ST. LOUIS COUNTY — The NAACP and a voting rights group on Saturday said that postal service delays and an increase in requests for absentee and mail-in ballots are causing a spike in complaints from voters ahead of Tuesday's primary in Missouri.
Denise Lieberman, general counsel of the Missouri Voter Protection Coalition, said the nonpartisan group has received hundreds of calls expressing concerns about the ballots.
Lieberman said there has been a “tremendous increase” in interest in voting by mail due to the coronavirus pandemic. That has caused a strain on voting officials, and is compounded by delays in postal delivery.
Absentee ballots have long been available for those unable to get to the polls. A temporary law enacted amid the pandemic this year allows anyone to get a mail-in ballot, but those who aren't part of a high-risk population need to have their mail-in ballot notarized.
Michael Butler, chairman of the St. Louis City Democratic Central Committee, said his group is hearing that ballots either have not arrived or arrived so late that there was no time to complete them and mail them back in time for Tuesday's primary election.
Scott Anderson, a Kirkwood resident and former member of the school board there, told the Post-Dispatch on Saturday that he mailed his ballot on July 22. According to tracking information on the county election board website, it is still awaiting processing at the post office.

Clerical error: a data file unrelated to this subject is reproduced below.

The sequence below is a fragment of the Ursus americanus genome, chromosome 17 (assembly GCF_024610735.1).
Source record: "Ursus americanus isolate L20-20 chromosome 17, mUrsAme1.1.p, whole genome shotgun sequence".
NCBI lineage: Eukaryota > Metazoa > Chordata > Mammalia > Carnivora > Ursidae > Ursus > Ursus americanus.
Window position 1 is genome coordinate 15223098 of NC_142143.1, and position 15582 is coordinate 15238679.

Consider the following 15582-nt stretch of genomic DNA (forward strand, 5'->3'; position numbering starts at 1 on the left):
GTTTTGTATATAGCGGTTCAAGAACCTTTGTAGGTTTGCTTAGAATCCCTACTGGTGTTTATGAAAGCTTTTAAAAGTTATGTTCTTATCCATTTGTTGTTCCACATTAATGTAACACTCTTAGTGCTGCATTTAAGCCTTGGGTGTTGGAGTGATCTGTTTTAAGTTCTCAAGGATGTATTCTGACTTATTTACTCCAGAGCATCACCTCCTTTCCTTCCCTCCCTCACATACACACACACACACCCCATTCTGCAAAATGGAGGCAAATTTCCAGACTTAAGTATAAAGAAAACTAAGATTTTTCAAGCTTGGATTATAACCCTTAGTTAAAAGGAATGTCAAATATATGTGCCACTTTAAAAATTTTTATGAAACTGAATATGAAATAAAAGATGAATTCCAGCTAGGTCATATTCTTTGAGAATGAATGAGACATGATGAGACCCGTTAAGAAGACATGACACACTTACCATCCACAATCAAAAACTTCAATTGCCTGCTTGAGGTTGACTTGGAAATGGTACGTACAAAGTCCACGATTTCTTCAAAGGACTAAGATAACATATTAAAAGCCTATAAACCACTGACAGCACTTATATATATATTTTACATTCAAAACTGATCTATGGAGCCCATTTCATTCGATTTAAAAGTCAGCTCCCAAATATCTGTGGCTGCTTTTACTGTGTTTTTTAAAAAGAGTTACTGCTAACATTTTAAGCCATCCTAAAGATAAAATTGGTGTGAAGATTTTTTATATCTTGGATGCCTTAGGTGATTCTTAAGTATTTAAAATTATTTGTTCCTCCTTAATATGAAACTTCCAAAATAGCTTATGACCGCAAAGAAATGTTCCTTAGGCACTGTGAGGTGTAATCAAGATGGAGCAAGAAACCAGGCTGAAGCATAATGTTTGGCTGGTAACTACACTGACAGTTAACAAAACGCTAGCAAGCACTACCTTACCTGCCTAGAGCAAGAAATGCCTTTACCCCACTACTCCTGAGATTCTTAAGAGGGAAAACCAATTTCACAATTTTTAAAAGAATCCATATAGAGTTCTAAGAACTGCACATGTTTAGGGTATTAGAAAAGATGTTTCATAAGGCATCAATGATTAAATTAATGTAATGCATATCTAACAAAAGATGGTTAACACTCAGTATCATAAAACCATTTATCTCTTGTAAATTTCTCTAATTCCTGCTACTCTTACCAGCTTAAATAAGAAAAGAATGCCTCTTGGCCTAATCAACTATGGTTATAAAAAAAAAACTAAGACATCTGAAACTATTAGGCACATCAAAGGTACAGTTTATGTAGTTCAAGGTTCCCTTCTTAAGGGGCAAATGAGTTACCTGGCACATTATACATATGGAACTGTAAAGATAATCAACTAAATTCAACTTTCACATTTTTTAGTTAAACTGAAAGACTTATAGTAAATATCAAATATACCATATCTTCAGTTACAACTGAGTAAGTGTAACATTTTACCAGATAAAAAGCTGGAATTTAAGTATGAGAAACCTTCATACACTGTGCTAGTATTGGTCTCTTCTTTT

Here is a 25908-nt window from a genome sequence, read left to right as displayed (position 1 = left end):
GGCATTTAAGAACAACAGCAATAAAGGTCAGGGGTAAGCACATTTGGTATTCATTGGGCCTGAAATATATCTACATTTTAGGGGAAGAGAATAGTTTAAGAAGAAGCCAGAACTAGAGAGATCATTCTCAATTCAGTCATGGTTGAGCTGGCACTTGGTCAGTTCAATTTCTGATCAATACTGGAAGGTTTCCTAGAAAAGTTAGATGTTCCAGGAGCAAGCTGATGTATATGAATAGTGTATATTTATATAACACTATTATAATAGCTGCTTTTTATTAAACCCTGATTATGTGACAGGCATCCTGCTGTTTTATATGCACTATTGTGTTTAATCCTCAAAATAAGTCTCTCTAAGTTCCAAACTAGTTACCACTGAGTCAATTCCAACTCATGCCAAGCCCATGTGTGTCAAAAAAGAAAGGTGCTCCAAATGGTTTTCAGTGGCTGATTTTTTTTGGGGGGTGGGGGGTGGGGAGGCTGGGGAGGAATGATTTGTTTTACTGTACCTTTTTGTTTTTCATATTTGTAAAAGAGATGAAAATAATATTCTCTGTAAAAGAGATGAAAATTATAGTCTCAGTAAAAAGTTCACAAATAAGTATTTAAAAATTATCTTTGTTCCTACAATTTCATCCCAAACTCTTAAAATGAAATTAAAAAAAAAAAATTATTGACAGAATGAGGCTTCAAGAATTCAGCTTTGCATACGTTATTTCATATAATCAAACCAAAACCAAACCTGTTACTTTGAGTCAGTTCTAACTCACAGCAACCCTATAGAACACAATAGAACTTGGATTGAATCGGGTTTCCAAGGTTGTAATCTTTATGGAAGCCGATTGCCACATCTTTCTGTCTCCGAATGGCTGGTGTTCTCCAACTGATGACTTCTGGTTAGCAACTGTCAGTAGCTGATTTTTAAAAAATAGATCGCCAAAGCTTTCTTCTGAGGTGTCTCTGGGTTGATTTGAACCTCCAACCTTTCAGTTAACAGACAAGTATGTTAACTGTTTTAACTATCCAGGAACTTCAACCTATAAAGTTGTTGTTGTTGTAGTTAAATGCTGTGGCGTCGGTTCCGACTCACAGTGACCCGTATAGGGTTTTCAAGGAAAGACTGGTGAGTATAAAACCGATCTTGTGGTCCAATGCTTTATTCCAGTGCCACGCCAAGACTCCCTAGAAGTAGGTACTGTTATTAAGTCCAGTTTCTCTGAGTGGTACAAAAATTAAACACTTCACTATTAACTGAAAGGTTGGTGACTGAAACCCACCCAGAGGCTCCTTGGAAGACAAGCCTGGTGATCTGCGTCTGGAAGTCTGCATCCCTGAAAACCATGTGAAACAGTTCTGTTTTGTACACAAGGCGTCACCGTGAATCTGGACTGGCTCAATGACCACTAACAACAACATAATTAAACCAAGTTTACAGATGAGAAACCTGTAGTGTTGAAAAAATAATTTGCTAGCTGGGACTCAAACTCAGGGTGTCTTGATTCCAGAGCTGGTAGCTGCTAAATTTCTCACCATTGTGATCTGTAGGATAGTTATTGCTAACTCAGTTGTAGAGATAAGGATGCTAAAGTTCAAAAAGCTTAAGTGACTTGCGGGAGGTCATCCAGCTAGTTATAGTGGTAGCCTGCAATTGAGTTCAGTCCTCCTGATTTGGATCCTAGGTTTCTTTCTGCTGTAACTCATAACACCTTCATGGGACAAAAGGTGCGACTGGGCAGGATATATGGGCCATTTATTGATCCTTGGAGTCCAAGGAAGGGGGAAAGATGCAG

Anderson said he posted about it on Twitter and Facebook, and several others said their ballots were also in limbo.
At a news conference at the NAACP office in Northwoods on Saturday, Lieberman, Butler and NAACP officials said it was now too late to try and mail ballots back. Lieberman said anyone who has their ballot already can drop it off in person, or swap it at the polling place for a regular ballot.
Close relatives also can return ballots at election offices.
Anyone who has requested but not received an absentee ballot can vote at their polling place after completing a lost ballot affidavit.
People can vote absentee in person until 5 p.m. Monday, she said.
Curbside voting is available for those with limited mobility or those who need to for other reasons.
Adolphus Pruitt, president of the St. Louis chapter of the NAACP, said city voters can mail their ballots at the U.S. Post Office at 1140 Olive Street downtown, across the street from the city election board, which will ensure that it gets to the board in time.
Contact local election authorities for more information.
The Election Protection Coalition hotline is 866-687-8683, and is answered by volunteer attorneys.